One Nation voted against tougher penalties for the worst cases of wage underpayment despite saying it supports them, but has denied it made a mistake amid confusion in the Senate while amendments to the government’s industrial relations bill flew thick and fast.

The minor party defended its vote in last Thursday’s Senate sitting by saying it wanted to vote for wage theft laws as part of a broader suite of measures in the government’s initial proposal.

One Nation senators Pauline Hanson and Malcolm Roberts voted against wage theft laws, despite saying they support them.Credit:Alex Ellinghausen

When the government failed to win enough support from the Senate crossbench to pass its full industrial relations package, it withdrew support for some sections, including the employee-friendly wage theft laws in schedule five.

Labor, the Greens and three independent crossbenchers voted to keep the tougher penalties for underpayment in the bill but when One Nation voted with the Coalition to remove it, the Senate was locked in a 32-32 tie.

Under Senate procedure, the tie resulted in the provisions being stripped from the bill since it didn’t have majority support, leaving Australia with an inconsistent patchwork of different wage theft laws.

“There was a lot of confusion throughout the committee stage,” One Nation industrial relations spokesman Senator Malcolm Roberts said. “Even experienced government ministers were confused and we witnessed Senator [Stirling] Griff puzzled about his own amendments.

“We’d like to see the remaining schedules reintroduced to the Senate in the next sitting period for debate,” Senator Roberts said last week. “Only then will One Nation’s support of [the wage theft laws in] schedule five be understood.”

Voting on the industrial bill was chaotic in the Senate, with amendments moved and changed rapidly on the fly. Amid the confusion, some government senators were spruiking the benefits of the wage theft laws hours before the vote, even after the government had revealed it no longer wanted to pass them.

On Wednesday Senator Roberts clarified One Nation did not vote against the underpayment provisions by mistake. “We voted on the understanding that all the other schedules, apart from Schedule one [which dealt with casual employment], will be coming back as a package,” he said.

All the parts of the bill that were not legislated remain government policy but the government has not said when or if they will be reintroduced to Parliament. “The government will always seek to advance the reform agenda where possible,” Treasurer Josh Frydenberg said last week.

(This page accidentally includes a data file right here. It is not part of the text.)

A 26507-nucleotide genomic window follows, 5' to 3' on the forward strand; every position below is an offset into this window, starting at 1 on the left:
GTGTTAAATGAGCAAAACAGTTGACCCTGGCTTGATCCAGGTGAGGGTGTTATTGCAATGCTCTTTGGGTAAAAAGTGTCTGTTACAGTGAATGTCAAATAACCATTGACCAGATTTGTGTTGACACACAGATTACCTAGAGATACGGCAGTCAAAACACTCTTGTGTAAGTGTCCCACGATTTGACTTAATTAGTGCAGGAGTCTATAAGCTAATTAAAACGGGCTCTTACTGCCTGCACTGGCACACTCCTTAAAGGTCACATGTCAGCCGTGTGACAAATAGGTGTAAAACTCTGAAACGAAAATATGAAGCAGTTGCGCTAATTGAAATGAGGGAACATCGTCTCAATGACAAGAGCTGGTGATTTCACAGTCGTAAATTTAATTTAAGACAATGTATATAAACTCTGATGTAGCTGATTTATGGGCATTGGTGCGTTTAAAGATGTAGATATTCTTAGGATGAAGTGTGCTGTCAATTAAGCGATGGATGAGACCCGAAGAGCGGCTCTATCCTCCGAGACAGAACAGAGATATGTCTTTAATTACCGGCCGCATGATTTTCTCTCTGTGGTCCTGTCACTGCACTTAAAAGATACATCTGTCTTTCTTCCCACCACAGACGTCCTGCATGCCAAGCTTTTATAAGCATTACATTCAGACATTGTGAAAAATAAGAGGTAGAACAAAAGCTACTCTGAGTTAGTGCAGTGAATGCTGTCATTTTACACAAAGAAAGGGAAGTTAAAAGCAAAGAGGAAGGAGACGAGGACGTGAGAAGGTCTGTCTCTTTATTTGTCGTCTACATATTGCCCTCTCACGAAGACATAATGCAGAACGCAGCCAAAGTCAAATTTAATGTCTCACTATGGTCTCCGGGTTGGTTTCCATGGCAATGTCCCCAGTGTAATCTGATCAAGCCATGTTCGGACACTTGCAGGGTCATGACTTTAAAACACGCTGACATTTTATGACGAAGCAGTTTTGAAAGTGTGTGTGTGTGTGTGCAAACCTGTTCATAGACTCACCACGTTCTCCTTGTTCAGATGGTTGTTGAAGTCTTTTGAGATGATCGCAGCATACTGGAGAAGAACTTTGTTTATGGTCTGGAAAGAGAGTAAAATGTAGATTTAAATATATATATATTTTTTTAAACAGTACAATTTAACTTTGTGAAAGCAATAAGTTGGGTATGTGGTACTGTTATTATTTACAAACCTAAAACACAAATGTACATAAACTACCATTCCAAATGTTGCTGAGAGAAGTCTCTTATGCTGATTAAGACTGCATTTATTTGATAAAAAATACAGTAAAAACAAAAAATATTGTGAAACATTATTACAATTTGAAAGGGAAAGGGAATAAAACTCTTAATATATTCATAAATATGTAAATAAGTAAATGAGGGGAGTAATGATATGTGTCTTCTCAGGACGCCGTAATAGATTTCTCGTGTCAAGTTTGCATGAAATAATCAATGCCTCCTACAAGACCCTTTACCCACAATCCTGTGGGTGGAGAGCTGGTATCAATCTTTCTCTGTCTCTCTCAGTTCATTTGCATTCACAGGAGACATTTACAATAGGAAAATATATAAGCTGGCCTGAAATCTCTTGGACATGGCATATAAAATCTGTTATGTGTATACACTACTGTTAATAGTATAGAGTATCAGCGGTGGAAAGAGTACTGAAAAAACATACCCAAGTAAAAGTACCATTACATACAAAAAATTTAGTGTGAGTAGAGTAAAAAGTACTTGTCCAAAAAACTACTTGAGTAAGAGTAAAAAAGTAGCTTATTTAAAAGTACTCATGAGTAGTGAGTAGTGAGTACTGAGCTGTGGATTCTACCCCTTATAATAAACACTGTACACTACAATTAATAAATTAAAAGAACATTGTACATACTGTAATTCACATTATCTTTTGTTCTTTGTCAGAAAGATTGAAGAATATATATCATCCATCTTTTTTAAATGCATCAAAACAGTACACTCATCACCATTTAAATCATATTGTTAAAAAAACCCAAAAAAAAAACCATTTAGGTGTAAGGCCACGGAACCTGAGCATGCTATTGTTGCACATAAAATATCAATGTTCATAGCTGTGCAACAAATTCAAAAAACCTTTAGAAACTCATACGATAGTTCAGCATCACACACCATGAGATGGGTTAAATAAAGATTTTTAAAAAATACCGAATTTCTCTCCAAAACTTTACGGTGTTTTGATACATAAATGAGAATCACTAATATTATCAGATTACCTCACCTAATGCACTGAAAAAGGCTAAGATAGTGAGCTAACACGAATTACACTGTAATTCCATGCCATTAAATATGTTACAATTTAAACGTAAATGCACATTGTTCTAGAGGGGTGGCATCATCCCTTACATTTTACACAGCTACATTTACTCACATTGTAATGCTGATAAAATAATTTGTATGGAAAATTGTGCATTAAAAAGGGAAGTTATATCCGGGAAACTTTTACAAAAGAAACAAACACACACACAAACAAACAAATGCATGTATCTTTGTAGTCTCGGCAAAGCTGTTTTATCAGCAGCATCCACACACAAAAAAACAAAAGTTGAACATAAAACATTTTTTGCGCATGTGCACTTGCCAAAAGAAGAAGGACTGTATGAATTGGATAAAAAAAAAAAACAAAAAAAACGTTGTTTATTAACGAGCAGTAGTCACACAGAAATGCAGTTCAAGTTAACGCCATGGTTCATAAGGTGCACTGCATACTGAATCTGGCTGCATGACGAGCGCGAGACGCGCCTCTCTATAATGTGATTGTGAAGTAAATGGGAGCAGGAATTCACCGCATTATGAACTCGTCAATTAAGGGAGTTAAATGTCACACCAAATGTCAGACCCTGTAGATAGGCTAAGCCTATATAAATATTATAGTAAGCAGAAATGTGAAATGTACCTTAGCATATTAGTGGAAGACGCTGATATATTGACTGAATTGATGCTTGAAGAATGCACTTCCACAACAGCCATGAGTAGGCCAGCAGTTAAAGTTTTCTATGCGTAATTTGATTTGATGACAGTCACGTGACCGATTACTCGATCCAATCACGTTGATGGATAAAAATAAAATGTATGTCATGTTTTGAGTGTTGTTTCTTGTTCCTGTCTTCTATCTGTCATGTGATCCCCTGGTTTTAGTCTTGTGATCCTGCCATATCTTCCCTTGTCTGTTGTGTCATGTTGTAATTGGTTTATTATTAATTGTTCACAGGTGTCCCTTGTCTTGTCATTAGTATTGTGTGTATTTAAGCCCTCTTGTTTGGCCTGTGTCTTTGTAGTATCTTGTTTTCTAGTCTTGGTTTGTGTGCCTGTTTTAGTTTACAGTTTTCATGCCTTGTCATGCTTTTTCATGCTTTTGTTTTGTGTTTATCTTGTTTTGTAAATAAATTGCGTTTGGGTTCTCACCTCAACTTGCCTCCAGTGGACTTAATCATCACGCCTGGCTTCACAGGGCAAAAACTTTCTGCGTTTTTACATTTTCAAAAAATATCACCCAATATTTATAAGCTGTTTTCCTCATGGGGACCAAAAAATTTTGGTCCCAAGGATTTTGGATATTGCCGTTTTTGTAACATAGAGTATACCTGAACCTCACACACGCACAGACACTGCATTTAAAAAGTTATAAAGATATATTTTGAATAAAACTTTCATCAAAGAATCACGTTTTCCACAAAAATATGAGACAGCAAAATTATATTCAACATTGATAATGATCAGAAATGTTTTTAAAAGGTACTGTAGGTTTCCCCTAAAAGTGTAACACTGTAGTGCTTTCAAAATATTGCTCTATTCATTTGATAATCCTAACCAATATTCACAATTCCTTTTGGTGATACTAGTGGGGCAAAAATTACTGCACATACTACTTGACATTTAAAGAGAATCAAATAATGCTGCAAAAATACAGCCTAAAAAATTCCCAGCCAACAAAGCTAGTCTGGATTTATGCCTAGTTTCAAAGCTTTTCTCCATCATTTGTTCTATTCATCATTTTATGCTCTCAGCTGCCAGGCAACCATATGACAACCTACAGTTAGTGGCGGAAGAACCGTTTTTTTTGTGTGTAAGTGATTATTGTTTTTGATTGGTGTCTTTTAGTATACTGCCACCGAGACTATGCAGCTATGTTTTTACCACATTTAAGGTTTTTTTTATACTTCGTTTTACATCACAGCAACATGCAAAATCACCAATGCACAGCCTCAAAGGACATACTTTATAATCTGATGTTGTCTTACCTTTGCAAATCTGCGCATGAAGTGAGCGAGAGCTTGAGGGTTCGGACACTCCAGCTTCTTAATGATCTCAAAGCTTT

Even if the Senate voted to retain the wage theft section, the government could have voted down its own bill in the House of Representatives.

The wage theft law would have introduced penalties of up to four years in jail for the worst underpayment cases as well as increasing civil penalties for less severe examples, which would have likely overridden state wage theft laws in Victoria and Queensland. NSW does not have criminal laws on underpayment.

It would have been introduced alongside changes to casual employment, the only element of the bill that passed Parliament, as well as new rules governing enterprise agreements, pay deals on big projects and industry awards, which were dropped.

Centre Alliance Senator Stirling Griff said that he wanted the law to include the wage theft section, saying on the day its removal was shameful, but ultimately voted through the one remaining part of the bill, which clarified how casual employment worked.

Senator Stirling Griff said the removal of the wage theft section of the bill was shameful.Credit:Alex Ellinghausen

That earned him the ire of his fellow party member Rebekha Sharkie, who said the pair had agreed to pass the casual and wage theft components as a package, along with other amendments.

Senator Griff said he did not breach any agreements and voted for the casuals section on its merits.

“The only other [section] that was supported was schedule five that related to wage theft,” Senator Griff said. “That looked like it would stand, but One Nation pulled out their support.”

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